Skip to main content Skip to main content

Art Through Time: A Global View

Death Art: Terracotta Army (detail) from the Tomb Complex of Qin Shi Huangdi

» Unknown artist(s), China

Terracotta Army (detail) from the Tomb Complex of Qin Shi Huangdi

Terracotta Army (detail) from the Tomb Complex of Qin Shi Huangdi
Artist / Origin: Unknown artist(s), China
Region: East Asia
Date: Qin Dynasty, ca. 210 BCE
Period: 500 BCE – 1 CE
Material: Terracotta
Medium: Ceramics
Dimensions: H: approx. 72 in. (182.8 cm.) (each)
Location: Museum of Terracotta Warriors and Horses of Qin Shi Huangdi, Xi’an, China
Credit: Courtesy of the Bowers Museum, Santa Ana, California

Qin Shi Huangdi (r. 246–210 BCE) is considered one the greatest military leaders of Chinese history.

Initially king of the feudal “Warring State” of Qin, he eventually conquered and consolidated the rival states to establish the Qin Empire in 221 BCE. As First Emperor of what became the Qin dynasty, Qin Shi Huangdi unified the Chinese lands politically and culturally by imposing a centralized bureaucracy and strict standardization of written language, weights and measures, and other cultural systems. The powerful emperor was obsessed with his own mortality and spent many years searching for a way to achieve eternal life.

According to historical records, construction of Qin Shi Huangdi’s elaborate tomb began with his accession to the throne and likely was not completed by the time of his death. Although the emperor’s burial mound was visible above ground, the vast underground complex would not be rediscovered until 1974, when farmers attempted to dig a well at the site. Excavation of the compound has revealed several thousand life-sized terracotta soldiers, horses, and chariots.

These clay soldiers are one of the earliest and most elaborate examples of the use of tomb figures in early China. Ritual texts of the late Zhou period describe a category of items called mingqi(spirit vessels) that were placed in graves, believed to serve as surrogates for things from the “real,” living world. Some scholars believe that the use of mingqi, which often represented humans and animals, developed as an alternative to the practice of human and animal sacrifice. While it is not known whether living people or animals were sacrificed to be buried with Qin Shi Huangdi in his main tumulus, the terracotta army, interred east of the burial mound, might be seen as a stand-in for the emperor’s real army.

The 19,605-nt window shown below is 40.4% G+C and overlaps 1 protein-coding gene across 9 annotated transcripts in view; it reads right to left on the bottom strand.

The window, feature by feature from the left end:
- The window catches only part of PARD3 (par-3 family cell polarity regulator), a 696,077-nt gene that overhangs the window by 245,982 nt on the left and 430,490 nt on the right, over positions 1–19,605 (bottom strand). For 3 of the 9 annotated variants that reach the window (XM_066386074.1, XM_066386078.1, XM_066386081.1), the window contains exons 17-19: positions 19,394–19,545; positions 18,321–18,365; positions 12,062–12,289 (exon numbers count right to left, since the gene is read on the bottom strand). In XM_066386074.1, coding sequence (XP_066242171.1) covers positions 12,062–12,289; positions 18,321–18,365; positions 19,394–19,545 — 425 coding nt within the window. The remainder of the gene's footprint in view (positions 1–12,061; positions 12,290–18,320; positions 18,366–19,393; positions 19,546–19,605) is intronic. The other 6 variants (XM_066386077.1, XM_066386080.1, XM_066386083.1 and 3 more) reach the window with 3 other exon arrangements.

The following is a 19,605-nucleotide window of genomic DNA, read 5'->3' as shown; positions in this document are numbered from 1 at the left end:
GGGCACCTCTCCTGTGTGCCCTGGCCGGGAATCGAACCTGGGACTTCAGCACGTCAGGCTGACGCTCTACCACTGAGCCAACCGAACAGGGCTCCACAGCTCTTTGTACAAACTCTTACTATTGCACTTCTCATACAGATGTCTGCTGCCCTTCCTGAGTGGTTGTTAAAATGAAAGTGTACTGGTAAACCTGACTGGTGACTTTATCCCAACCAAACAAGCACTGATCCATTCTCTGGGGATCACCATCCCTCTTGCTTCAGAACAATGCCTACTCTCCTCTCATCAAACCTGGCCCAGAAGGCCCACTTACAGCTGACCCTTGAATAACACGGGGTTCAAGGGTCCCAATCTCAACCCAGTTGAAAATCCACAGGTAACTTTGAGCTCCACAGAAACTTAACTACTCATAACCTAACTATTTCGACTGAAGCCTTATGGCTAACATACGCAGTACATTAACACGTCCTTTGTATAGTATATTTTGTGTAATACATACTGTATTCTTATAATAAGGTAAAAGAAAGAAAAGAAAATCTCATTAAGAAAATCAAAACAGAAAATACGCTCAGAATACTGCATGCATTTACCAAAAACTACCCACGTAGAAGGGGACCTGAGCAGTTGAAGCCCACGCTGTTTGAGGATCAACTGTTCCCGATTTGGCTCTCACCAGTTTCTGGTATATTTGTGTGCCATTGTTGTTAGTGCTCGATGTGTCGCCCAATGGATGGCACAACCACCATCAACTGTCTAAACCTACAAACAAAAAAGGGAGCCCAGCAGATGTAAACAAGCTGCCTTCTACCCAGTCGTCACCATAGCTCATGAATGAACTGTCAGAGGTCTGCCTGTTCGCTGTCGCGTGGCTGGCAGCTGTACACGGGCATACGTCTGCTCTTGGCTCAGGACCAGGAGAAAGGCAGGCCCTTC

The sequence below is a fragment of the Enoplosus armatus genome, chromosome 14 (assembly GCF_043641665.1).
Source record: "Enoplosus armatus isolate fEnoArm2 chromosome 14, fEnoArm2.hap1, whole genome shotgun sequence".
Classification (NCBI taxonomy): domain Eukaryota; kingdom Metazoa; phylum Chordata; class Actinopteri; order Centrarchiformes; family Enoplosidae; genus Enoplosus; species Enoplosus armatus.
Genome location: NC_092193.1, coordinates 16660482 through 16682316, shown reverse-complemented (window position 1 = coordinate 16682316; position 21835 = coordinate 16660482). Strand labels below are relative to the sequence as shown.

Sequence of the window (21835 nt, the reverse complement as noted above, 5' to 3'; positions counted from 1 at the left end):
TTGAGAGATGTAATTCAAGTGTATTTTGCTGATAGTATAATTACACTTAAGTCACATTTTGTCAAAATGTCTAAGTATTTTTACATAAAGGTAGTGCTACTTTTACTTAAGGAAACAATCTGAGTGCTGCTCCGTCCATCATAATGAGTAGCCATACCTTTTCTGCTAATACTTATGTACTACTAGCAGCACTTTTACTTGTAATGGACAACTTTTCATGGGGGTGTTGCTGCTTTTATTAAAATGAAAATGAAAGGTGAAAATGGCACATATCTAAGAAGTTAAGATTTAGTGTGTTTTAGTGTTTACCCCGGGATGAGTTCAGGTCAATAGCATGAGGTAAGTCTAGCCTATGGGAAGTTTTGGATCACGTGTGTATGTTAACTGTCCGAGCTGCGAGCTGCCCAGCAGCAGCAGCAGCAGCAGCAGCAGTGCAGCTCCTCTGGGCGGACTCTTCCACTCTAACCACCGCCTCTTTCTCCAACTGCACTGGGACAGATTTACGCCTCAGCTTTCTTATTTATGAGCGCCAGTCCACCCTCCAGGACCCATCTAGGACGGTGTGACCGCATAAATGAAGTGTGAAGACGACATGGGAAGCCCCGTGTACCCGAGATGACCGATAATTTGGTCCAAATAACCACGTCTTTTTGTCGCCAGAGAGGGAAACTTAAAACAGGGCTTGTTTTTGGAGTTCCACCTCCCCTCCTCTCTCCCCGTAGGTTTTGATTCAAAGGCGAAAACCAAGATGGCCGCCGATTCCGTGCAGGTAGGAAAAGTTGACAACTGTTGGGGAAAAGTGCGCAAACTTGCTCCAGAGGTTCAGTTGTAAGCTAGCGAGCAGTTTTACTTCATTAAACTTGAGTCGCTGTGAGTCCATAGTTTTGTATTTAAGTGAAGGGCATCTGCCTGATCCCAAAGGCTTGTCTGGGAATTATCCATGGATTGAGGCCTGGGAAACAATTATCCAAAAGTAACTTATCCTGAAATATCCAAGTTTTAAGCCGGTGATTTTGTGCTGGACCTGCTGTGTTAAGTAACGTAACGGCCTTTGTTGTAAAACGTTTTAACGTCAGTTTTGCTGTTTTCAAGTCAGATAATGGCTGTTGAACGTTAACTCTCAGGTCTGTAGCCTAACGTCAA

The terracotta figures are notable for the interplay between stylized form and strikingly realistic detail. The rigid, linear planes of the standing figures, shown in uniform military poses, are combined with naturalistic renderings of headgear, hairstyles, armor, garments, belts, shoes, and other accessories. Details such as the bending of limbs and folds in clothing lend a heightened sense of verisimilitude to the figures, which would have been even more striking when the figures had their original paint. Some of the clay warriors held actual bronze or iron weapons, suggesting that their protective function was understood as something beyond symbolic.

Expert Perspective:
Chao-Hui Jenny Liu, Assistant Professor of Chinese Art, New York University